Some women have a higher chance of being diagnosed with breast cancer. The factors that increase your chances of having breast cancer include having a personal history of breast cancer.  If you have had cancer before, you have an increased risk of developing a new cancer in another part of the same breast or in the other breast. In addition, if you have relatives (e.g., your mother, sister, daughter) who have been diagnosed with breast cancer, you have an increased risk of developing breast cancer. A history of breast cancer in your family may be linked to having an abnormal gene that is passed on over time. For example, mutations in genes such as BRAC1BRAC2 and PTEN are linked to breast cancer, and these mutations can be passed on from parent to child.

Breast cancer screening

For women with a personal history of breast cancer, or a family history of breast cancer and/or a family history of abnormal breast-cancer related genes, speak with your health care provider to discuss breast cancer screening guidelines. The doctor will discuss which screening option may be right for you, whether you need to be screened earlier or more frequently than other women. Some screening options include:

  1. Genetic Testing: There are genetic tests available to determine if you have mutations in genes that are associated with increased risk of developing breast cancer. A genetic counselor may order testing for mutations in the following genes individually or as part of a larger panel such as BRCA1, BRCA2ATM, CDH1, CHEK2, PALB2, PTEN, TP53.
  2. Frequent Screening: A screening plan for a woman at high risk of developing breast cancer may include:
  • breast ultrasound
  • monthly breast self-exam 
  • yearly breast exam by your doctor
  • yearly mammogram starting at age 30 or younger
  • yearly MRI scan every year starting at age 30 or younger

Women with an abnormal breast cancer gene have a much higher risk of developing breast cancer in between yearly screenings. For example, women with an abnormal BRCA1 or BRCA2 gene are recommended to have a mammogram and an MRI scan each year, about 6 months apart (for example, a mammogram in January and an MRI in July).

It’s important to know your breast cancer risk.  Take this brief quiz to find out more. This questionnaire will help you determine whether you should be further evaluated for Hereditary Breast and Ovarian Cancer syndrome, Lynch syndrome, or other hereditary cancers.  Take the quiz here!

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Risk lowering options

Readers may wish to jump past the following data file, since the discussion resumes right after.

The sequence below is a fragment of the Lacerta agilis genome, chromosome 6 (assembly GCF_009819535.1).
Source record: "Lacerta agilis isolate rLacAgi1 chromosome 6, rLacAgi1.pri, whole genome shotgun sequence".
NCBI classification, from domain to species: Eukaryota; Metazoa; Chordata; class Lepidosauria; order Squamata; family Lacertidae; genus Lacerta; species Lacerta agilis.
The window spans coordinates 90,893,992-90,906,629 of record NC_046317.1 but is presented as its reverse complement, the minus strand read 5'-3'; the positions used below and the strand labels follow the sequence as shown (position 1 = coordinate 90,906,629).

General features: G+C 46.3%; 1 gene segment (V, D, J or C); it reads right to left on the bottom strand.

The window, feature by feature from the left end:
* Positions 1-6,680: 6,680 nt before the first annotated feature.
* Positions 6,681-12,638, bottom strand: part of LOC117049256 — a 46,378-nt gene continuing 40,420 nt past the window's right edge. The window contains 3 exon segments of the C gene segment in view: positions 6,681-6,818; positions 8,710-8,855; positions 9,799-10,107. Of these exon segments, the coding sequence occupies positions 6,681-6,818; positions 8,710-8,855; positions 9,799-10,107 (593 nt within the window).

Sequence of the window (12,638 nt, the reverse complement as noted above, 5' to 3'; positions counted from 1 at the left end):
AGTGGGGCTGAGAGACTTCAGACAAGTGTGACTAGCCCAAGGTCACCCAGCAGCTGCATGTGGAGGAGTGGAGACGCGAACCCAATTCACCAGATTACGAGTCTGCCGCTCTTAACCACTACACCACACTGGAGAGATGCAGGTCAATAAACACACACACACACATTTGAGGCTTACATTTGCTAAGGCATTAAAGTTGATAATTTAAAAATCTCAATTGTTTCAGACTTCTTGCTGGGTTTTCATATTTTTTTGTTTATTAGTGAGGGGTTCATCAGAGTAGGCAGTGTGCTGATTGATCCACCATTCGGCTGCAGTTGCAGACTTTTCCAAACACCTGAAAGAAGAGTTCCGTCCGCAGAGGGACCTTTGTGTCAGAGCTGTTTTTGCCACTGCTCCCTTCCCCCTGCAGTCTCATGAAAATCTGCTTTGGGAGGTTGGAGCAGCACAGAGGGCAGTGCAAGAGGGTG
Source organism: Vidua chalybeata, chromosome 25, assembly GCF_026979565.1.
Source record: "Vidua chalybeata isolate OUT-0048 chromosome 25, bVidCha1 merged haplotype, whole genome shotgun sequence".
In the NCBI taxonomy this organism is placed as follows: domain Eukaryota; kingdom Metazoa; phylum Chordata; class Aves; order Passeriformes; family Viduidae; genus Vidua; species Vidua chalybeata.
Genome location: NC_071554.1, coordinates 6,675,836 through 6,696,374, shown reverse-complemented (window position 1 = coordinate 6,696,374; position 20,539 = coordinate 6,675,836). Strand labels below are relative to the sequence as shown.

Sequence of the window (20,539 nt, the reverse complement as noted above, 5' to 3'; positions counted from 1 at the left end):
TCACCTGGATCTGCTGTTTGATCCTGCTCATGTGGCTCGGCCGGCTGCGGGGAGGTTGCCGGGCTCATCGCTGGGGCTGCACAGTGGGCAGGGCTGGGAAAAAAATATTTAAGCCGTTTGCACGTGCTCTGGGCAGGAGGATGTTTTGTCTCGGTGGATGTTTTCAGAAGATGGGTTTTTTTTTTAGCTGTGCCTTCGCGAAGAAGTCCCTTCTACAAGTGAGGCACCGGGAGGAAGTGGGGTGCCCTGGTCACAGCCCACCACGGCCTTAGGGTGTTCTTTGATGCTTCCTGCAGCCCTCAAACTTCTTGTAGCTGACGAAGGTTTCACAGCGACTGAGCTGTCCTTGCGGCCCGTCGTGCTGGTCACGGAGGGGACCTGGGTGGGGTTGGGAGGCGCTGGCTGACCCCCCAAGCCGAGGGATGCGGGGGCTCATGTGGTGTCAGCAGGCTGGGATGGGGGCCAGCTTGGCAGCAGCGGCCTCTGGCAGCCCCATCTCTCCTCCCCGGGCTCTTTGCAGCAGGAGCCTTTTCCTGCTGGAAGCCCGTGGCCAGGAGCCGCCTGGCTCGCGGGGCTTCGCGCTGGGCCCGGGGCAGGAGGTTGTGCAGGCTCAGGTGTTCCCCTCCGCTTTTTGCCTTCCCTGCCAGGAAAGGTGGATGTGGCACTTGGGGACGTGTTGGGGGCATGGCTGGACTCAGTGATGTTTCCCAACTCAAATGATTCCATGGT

For women with a higher risk of breast cancer, there are several options for reducing your chances of developing breast cancer. These decisions require much thought, research and discussion with your healthcare team. Take the time to carefully consider these options and make the best decision for your health:

  1. Risk-Lowering Drugs: Drugs such as Tamoxifen, Evista (Raloxifene), Aromasin (Exenestane) and Arimidex (Anastrozole) can reduce the chances of developing first-time hormone receptor positive breast cancer. However, since these drugs have side effects, you should speak with your healthcare provider about the potential harms and benefits of these drugs.
  2. Preventative Surgery: Removing healthy breasts (prophylactic mastectomy) can be a way to reduce breast cancer risk in women with mutations in the BRCA1 or BRCA2 genes. Prophylactic mastectomy may reduce a woman’s risk of developing breast cancer by as much as 97%. However, some breast tissue remains after this surgery, thus there is a small chance that breast cancer can still occur.
  3. Clinical Trials: You may consider joining a clinical trial that is focused on reducing breast cancer risk in women who have a higher risk of developing breast cancer. This will give you access to new, cutting edge research and medications.
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Coping with new body image

For some women, physical changes associated with breast cancer have a strong emotional impact.  If you choose to undergo a prophylactic mastectomy, your new body image may affect how you feel sexually, and as a woman.  Joining an in-person support group, getting peer support or speaking with a health care provider or counselor can help you.